George Weidenfeld, publishing giant, dead at 96

Weidenfeld was actively engaged in many charitable activities in England, Israel and other parts of the world, and did not limit his goodwill and largesse to Jewish causes alone.

January 21, 2016 02:46
3 minute read.



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CASHMAN International publishing giant and multifaceted philanthropist Lord George Weidenfeld has died at the age of 96.

The Austrian-born Weidenfeld fled to London from his native Vienna in 1938, following Nazi Germany’s annexation of Austria, and quickly found work with the monitoring service of the British Broadcasting Corporation.

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A graduate of Vienna’s Diplomatic College, it did not take Weidenfeld long to develop a clear understanding of British and European politics, and by 1942 he was the BBC’s political commentator and the author of a weekly newspaper column. Yet it was not until 1947 that he became a British citizen.

His work naturally brought him into contact with political leaders from around the globe, including Chaim Weizmann, the first president of the fledgling State of Israel. Weidenfeld was an ardent Zionist and became Weizmann’s bureau chief and key political adviser, spending a year in Israel in that capacity.

That year was perhaps indicative of his devotion to Israel, as he had founded his publishing house Weidenfeld and Nicolson only a year earlier, and had left Nigel Nicolson in charge while he was in Israel.

Weidenfeld retained an abiding interest in Israel following his return to London and served as chairman of the board of governors of Ben-Gurion University from 1996 to 2004. He was also a member of the board of governors of the Weizmann Institute.

In 2009 he was the recipient of the Jerusalem Foundation’s Teddy Kollek Life Achievement Award. It was one of many awards for publishing and service to humanity that he received from Britain, Germany, Austria, Italy, Poland and Israel.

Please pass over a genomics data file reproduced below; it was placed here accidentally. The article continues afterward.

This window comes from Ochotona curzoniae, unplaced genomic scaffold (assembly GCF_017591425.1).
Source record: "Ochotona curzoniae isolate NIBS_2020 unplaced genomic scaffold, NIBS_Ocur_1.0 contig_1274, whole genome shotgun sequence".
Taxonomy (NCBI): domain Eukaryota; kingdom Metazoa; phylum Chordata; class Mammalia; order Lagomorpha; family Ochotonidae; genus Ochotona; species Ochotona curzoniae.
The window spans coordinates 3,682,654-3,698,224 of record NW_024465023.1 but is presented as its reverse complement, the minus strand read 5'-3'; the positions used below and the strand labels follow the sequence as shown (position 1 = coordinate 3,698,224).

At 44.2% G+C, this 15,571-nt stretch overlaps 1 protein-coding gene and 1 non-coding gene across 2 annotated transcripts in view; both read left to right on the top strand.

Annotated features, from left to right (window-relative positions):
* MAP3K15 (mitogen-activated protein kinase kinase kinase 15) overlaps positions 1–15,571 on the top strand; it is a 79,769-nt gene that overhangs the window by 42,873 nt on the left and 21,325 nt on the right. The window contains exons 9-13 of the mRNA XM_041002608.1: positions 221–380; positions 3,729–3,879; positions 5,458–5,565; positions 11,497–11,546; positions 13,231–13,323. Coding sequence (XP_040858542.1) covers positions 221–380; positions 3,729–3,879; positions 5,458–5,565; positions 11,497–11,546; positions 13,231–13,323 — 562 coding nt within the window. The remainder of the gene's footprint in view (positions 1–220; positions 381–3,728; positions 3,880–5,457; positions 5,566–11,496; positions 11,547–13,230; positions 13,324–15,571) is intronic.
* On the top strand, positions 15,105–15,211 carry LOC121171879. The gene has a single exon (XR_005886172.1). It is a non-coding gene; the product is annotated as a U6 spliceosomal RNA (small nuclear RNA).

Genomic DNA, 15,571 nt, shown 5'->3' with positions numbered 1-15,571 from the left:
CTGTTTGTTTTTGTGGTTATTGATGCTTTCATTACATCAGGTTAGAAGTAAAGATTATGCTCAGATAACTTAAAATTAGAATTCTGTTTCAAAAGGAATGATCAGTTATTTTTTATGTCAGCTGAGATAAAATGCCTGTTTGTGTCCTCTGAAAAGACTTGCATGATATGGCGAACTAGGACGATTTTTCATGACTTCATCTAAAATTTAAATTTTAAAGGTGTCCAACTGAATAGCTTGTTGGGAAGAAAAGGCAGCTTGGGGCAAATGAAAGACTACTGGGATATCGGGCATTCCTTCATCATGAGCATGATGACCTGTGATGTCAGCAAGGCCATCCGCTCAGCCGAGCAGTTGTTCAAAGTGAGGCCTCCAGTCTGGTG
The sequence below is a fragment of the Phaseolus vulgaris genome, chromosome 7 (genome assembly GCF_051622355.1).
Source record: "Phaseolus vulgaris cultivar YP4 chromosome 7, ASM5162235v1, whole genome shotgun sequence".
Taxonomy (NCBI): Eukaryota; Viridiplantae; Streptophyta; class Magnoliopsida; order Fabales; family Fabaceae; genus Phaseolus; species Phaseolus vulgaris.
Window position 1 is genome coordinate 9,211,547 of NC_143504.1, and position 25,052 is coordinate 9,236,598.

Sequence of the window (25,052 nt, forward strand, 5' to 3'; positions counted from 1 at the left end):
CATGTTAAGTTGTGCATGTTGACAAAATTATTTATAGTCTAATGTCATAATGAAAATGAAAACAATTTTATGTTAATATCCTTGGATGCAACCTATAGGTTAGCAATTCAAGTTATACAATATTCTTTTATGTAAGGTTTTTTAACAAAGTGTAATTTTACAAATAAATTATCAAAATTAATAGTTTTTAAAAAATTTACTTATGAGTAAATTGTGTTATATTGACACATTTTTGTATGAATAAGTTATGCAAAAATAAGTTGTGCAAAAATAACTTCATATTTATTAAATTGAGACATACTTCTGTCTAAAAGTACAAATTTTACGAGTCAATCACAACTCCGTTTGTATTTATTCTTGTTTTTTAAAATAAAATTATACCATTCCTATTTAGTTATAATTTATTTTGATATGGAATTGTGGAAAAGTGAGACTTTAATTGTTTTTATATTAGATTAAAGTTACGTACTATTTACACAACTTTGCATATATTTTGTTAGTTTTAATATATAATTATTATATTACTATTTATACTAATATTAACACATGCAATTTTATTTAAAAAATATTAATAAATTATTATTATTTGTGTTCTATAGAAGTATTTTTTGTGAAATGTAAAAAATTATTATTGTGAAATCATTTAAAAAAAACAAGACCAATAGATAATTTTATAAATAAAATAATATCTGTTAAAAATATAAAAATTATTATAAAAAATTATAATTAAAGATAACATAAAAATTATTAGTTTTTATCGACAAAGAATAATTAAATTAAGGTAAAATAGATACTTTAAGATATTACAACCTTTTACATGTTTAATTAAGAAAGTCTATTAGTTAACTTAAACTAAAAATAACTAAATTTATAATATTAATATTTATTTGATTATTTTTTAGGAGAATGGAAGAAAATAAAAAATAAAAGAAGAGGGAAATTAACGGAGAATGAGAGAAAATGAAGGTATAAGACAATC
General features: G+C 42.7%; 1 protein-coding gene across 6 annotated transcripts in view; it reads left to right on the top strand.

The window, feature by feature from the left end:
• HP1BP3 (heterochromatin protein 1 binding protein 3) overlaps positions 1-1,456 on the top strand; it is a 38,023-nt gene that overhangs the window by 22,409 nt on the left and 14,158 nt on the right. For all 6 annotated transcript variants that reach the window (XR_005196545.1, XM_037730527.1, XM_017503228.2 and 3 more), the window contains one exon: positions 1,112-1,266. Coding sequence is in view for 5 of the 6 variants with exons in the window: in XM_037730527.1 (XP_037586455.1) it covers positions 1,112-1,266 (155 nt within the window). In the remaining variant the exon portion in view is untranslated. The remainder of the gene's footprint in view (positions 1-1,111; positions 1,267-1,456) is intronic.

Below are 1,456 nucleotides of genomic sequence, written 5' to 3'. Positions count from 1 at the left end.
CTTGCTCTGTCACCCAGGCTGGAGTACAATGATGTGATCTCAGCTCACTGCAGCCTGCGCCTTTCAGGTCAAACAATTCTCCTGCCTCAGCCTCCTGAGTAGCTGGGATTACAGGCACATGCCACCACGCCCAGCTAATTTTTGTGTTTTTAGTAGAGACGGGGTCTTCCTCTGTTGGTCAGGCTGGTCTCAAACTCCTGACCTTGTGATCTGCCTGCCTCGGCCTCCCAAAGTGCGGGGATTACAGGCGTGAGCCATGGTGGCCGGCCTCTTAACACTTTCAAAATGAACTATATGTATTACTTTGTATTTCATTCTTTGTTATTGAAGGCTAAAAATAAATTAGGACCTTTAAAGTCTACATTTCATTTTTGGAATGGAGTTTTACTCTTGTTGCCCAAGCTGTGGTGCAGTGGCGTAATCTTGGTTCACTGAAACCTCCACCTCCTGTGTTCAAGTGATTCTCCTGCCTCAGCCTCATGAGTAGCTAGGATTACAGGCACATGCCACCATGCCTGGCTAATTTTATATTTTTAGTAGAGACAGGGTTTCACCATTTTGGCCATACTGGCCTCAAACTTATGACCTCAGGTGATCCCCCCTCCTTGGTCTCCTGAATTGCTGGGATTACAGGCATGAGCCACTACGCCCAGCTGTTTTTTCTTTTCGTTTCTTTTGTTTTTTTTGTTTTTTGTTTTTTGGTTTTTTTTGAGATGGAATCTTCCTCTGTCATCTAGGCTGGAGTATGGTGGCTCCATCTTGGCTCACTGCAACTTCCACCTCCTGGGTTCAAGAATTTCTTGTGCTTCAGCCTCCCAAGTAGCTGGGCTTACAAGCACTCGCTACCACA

The Teddy Kollek award was special because Weidenfeld had known Kollek personally for well over half a century.

Among the many Weidenfeld and Nicolson publications were books on art and archeology based to some extent on collections of the Israel Museum and the Tel Aviv Museum of Art.

Weidenfeld was actively engaged in many charitable activities in England, Israel and other parts of the world, and did not limit his goodwill and largesse to Jewish causes alone. His generosity extended in many directions and impacted on people of different faiths, ethnic backgrounds and ideologies. As recently as June last year, he was involved in a rescue operation in which 42 Syrian Christian families were taken from Islamic State-controlled territory to the safety of Warsaw.

Just as his charitable interests were widespread and varied, so were his publishing interests, which expanded to the United States and Germany.

Relatively early in his publishing career, he published Vladimir Nabokov’s controversial and provocative novel Lolita, but also published the autobiographies of great statesmen and politicians and influential religious leaders, among them Charles De Gaulle, Henry Kissinger, Harold Wilson and John Paul II.

He befriended nearly all the writers whose works he published and was a constant source of encouragement and inspiration to them. People who worked with him talked of his kindness, curiosity, intellect and generosity.

Weidenfeld was also active in global peace endeavors and a great proponent of dialogue.

In 1992 he married Annabelle Whitestone, a former concert manager who worked with classical impresarios and who was 27 years his junior. Prior to her relationship with Weidenfeld, Whitestone had been the companion of famed Polish-American pianist Arthur Rubinstein, who in 1977 at age 90 left his wife of 45 years and went to live with Whitestone in Geneva.

They remained together until his death in 1982. Whitestone helped Rubinstein to write the second volume of his autobiography.

Lord George Weidenfeld, who left us today, was an ardent Zionist and a great friend of Israel...
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Opposition leader Isaac Herzog mourned the passing of Weidenfeld, saying that he had been a close friend of his parents who he had known his entire life.

"From his youth, when he served at the hand of Israel's first president, Chaim Weizmann, until the end of his long life, George conceived, initiated and promoted plans for the wellbeing, security and defense of Israel and the Jewish people," Herzog stated.

He called Weidenfeld "a wellspring of ideas and creativity" from who he had "gained new insights."

"His extensive achievements in all fields will continue to resonate for years to come," Herzog added.

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